Tuesday, November 20

UCLA research helps expand use of drug to treat liver cancer


The Food and Drug Administration approved the expansion of the use of regorafenib to treat advanced liver cancer April 27 with the help of a UCLA-led research. (Daily Bruin file photo)

The Food and Drug Administration approved the expansion of the use of regorafenib to treat advanced liver cancer April 27 with the help of a UCLA-led research. (Daily Bruin file photo)


UCLA researchers helped test the first drug approved by the Food and Drug Administration to treat liver cancer in 10 years.

They found through clinical trials that the drug, regorafenib, increased overall liver cancer patient survival period from a median of 7.8 months to 10.6 months. Currently, advanced liver cancer has no cure. The FDA approved regorafenib’s use to treat liver cancer April 27.

According to the National Cancer Institute, regorafenib can also treat gastrointestinal stromal tumors, and the recent clinical trials has expanded its use to treat hepatocellular carcinoma, the most common type of liver cancer. HCC develops from tumor cells in the liver and is caused by hepatitis. It is the third leading cause of cancer deaths worldwide, often in areas with high rates of hepatitis.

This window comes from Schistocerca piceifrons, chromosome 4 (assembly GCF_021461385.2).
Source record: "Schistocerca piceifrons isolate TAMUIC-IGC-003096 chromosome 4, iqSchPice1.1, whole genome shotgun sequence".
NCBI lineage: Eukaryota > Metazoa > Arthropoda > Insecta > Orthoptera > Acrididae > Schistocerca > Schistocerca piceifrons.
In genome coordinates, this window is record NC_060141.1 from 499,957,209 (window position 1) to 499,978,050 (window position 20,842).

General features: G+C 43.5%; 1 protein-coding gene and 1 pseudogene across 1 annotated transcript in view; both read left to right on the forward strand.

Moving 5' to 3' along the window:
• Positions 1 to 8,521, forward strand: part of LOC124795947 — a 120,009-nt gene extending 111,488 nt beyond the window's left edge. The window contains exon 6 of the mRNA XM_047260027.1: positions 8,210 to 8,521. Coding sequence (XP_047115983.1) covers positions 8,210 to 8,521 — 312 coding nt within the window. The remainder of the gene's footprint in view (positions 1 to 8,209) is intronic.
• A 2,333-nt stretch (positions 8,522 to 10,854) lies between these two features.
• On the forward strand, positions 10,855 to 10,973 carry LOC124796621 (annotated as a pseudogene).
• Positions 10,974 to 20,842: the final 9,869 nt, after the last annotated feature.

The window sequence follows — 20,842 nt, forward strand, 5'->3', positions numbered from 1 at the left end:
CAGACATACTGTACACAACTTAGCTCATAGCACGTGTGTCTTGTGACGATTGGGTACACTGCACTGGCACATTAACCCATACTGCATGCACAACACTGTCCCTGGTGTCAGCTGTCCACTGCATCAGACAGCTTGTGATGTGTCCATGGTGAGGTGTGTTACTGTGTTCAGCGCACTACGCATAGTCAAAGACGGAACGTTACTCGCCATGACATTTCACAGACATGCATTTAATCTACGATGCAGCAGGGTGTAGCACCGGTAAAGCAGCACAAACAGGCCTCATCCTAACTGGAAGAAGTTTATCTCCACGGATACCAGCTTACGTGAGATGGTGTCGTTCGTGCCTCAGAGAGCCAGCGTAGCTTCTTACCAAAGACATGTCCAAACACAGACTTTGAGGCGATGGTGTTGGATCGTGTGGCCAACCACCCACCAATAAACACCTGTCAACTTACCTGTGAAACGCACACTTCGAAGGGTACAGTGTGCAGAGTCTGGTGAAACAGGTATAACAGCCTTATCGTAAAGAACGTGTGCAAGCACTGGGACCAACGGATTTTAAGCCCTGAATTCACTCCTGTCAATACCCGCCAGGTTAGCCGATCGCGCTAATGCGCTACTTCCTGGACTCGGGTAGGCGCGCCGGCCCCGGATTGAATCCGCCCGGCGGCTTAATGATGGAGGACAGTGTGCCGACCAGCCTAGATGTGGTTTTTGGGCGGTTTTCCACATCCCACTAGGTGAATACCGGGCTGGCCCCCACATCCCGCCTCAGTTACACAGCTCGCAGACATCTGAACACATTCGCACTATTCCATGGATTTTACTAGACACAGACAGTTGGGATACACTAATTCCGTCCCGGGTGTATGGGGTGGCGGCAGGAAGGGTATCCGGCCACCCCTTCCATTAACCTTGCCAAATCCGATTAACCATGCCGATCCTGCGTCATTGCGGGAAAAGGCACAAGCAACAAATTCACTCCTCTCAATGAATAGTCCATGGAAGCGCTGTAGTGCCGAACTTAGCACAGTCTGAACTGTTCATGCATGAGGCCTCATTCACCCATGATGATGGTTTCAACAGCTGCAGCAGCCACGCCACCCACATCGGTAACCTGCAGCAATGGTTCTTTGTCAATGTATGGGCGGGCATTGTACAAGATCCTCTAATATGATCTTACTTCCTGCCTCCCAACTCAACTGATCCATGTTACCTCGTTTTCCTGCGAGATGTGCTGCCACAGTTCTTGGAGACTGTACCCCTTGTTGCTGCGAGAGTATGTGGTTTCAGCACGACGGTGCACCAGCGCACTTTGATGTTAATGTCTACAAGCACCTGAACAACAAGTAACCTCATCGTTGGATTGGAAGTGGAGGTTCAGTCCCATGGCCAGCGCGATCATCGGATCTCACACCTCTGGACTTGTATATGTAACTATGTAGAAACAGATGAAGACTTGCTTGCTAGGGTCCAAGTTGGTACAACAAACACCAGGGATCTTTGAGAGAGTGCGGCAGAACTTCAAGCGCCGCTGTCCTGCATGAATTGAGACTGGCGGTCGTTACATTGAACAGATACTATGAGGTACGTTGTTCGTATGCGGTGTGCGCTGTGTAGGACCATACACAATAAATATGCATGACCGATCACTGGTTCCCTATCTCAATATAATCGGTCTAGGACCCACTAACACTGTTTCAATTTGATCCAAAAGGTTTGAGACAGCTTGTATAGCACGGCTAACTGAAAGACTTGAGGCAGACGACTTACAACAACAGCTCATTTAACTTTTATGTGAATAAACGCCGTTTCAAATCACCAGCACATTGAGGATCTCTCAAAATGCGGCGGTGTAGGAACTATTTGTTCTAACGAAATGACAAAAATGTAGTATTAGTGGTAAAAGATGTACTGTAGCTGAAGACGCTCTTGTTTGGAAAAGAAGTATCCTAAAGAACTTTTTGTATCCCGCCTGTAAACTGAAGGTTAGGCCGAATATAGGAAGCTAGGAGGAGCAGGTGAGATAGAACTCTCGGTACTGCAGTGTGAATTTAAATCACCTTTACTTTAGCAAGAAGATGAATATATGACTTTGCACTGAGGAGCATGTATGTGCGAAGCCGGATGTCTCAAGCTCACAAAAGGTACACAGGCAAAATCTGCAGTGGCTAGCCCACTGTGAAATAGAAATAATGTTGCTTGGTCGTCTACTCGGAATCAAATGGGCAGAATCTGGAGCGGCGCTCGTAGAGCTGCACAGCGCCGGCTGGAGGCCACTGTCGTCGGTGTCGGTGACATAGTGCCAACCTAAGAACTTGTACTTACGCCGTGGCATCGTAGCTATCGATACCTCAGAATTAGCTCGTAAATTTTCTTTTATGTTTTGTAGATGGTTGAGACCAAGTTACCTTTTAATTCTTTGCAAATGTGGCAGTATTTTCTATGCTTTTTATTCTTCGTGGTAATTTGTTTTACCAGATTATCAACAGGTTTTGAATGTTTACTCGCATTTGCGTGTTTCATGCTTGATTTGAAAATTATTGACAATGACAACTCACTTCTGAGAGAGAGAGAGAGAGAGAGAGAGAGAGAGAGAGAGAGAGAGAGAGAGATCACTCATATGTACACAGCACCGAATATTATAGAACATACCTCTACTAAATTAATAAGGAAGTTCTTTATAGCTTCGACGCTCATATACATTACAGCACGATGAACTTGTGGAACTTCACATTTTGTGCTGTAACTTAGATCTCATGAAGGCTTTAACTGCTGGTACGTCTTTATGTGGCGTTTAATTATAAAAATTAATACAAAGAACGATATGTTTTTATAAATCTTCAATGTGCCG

Regorafenib works by inhibiting certain proteins that promote cancer growth. It also prevents tumor cells from growing blood vessels, effectively causing tumors to shrink or stop growing.

Richard Finn, an assistant professor of medicine at the David Geffen School of Medicine at UCLA who led the clinical trials, said the only drug available to treat HCC in the past decade was sorafenib. He said the drug was able to shrink and control the tumor, but eventually the tumor could still grow.

Finn said patients can take sorafenib and transition to using regorafenib, which can increase their length of survival.

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Science and health editor

Nakahara is the assistant news editor for the science and health beat. She was previously a contributor for the science and health beat.


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